Intercon's Daily

Azeri Plans To Enter The Gas Export Race

· Chief of foreign investments in Azerbaijan's state oil company Socar Valekh ALESKEROV said that, "Azerbaijan intends to become a major exporter of natural gas," since the possibility of big natural gas deposits have been discovered, The Wall Street Journal reported. Azerbaijan is following the reports with cautious new confidence following the withdrawal earlier this year of a number of oil consortiums, after discovering their finds were not commercially viable. Azerbaijan's Shah Deniz offshore fields are hoping for better success. Results on the first well, to be drilled by a consortium led by BP Amoco and Norway's Statoil in a production sharing agreement, will be official announced next month. Azeri President Geidar ALIYEV said that Shah Deniz may contain 700 billion cubic meters of natural gas. Of that amount ALESKEROV is estimating that Azerbaijan might have 15 billion cubic meters of natural gas to export per year. Foreign oil executives believe that amount is feasible by 2007.

Meanwhile, Richard MORNINGSTAR, former special adviser to the US administration on energy policy in the Caspian region, who was recently appointed the representative of the United States in the Council of Europe and his replacement John WOLF are scheduled to arrive in Baku today from Istanbul. The building of the main export-oriented pipeline, to run from Baku to the port of Ceyhan on the Mediterranean coast of Turkey, and the construction of a trans-Caspian gas pipeline, to run from Turkmenistan to Turkey via Azerbaijan and Georgia, will be the main focus of their meetings in Baku. MORNINGSTAR believes an accord for a pipeline between Baku and Turkey will be reached in the coming months. The Azeri working group is pressing Turkey to sweeten the deal with a government guarantee on the cost and a turnkey guarantee. MORNINGSTAR stressed the US support for the Baku-Ceyhan pipeline. The US pipeline policy is to secure multiple routes to the West for Caspian oil and to limit the influence on Russia and Iran.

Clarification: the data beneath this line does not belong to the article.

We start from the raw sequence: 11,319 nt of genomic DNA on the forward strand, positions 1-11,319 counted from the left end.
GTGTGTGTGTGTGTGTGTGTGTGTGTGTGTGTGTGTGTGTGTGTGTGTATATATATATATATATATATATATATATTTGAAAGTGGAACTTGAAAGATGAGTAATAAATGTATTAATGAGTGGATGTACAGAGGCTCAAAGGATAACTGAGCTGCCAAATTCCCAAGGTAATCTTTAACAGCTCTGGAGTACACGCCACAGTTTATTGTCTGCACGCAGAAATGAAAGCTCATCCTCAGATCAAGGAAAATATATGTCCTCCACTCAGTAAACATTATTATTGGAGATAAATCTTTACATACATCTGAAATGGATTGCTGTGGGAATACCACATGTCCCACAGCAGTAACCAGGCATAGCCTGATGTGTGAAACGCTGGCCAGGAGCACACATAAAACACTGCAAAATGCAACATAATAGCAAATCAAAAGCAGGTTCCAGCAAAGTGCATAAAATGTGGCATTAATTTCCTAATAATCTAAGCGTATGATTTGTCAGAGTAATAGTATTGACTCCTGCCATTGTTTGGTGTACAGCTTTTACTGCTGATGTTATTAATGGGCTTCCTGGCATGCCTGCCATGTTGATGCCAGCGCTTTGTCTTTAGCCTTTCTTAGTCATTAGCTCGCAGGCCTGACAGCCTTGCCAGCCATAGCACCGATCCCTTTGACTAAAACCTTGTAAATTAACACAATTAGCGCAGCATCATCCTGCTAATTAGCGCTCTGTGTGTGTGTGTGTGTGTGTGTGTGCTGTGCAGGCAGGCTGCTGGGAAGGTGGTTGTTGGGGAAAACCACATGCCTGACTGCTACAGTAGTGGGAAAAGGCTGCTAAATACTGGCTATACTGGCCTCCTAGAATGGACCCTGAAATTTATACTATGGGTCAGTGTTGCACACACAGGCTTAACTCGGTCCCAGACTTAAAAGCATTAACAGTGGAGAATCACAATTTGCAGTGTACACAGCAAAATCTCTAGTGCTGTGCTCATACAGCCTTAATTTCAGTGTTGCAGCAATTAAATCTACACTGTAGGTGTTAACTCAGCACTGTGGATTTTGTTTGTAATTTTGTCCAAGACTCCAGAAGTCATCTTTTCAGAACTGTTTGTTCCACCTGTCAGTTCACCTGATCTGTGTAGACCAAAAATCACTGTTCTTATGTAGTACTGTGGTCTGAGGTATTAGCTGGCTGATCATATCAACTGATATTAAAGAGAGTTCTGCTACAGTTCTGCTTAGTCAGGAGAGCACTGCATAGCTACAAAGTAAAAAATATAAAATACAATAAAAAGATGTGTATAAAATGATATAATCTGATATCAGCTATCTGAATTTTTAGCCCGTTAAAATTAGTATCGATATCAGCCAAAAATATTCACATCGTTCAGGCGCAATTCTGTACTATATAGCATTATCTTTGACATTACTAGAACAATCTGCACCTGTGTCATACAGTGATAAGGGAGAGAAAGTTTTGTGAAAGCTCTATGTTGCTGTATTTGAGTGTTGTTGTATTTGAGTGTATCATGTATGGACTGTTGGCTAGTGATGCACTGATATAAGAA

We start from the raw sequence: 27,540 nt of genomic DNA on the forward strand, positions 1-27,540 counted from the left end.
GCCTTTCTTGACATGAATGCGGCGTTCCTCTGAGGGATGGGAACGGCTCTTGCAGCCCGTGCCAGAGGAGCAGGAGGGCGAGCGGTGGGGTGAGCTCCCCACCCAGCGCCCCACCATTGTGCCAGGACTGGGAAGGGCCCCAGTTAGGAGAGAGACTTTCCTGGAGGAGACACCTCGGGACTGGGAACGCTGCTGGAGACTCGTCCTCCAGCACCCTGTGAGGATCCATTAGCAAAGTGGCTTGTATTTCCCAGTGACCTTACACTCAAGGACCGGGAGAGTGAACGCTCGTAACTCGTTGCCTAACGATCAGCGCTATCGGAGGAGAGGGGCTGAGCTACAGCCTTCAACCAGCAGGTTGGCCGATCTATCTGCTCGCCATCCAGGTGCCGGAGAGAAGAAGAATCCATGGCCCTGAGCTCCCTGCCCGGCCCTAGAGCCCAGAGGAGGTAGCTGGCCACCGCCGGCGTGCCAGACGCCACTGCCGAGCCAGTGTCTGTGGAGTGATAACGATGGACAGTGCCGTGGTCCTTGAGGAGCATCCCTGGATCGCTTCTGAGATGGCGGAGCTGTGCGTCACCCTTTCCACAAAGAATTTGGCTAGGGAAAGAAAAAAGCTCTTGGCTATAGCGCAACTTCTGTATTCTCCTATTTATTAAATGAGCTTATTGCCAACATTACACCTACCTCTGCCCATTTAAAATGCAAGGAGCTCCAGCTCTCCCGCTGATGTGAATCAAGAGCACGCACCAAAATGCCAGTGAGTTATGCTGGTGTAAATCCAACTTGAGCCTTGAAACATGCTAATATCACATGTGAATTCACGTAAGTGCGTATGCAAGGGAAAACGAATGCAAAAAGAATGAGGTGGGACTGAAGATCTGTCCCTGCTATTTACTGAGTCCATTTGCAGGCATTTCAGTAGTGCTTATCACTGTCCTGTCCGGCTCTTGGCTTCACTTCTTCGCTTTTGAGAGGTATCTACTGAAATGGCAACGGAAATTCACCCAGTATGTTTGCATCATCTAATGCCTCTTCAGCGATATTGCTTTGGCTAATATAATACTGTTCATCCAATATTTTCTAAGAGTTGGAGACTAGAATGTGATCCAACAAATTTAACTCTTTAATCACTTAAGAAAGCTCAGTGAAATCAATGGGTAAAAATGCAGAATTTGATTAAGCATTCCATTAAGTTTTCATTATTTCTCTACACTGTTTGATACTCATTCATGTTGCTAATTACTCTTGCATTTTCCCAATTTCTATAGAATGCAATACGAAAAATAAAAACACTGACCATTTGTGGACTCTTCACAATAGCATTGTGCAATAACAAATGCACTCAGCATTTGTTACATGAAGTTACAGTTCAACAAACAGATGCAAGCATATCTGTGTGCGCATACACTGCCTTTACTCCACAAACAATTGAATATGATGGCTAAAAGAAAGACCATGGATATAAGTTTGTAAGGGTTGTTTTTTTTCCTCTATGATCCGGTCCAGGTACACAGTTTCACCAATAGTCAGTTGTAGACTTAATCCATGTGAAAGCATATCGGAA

Armenian Proposal On Nagorno-Karabakh

· Spokesman for the Armenian Foreign Ministry Ara PAPYAN stated that Armenia has suggested to place a permanent mission of OSCE observers, "along the contact line of Azeri and Karabakh troops in the Karabakh conflict zone." It noted that this is, "to prevent provoking incidents and their use for political and other ends." The Ministry statement continues, "We call on Azerbaijan to show restraint and to abstain from provoking moves which create additional obstacles in negotiations and complicate the situation in the region." In the opinion of PAPYAN, "Azerbaijan is aggravating the situation on purpose." Armenia claims that Azerbaijan broke the cease-fire on June 14th. According to the statement, "Azerbaijan deliberately thwarted the truce to make use of the situation and to produce new political demands."

Kazakh Parliament Force No Confidence Vote

· Both houses of Kazakhstan's parliaments on Monday rejected budget cuts proposed by the government to take into account the April devaluation of the tenge. Prime Minister Nurlan BALGIMBAYEV responded by calling for a vote of confidence set for Thursday. Under the constitution, if two thirds of all parliament deputies vote no confidence in the Cabinet, the president must decide within ten days whether to dismiss the government or dissolve parliament. A vote of confidence would automatically pass the budget cuts, which would slice four percent off this year's spending to hold the budget deficit at 3.7 percent of gross domestic product, Reuters reported. BALGIMBAYEV denied accusations that the budget cuts were dictated by the IMF as a condition for assistance. Deputy Prime Minister Kasymzhomart TOKAYEV Tuesday said he was confident a compromise between the government and parliament will be reached, though he did not explain how. He said, "I believe it is not a crisis, political or economic. The situation is quite stable and is also a sign of democracy." Legislators, however, are in tune to the democratic process and are resisting the unpopular cuts ahead of a general election in the Fall.

Paul M. Joyal, President, Editor in Chief Clifton F. von Kann, Publisher Jennifer M. Rhodes, Principal Editor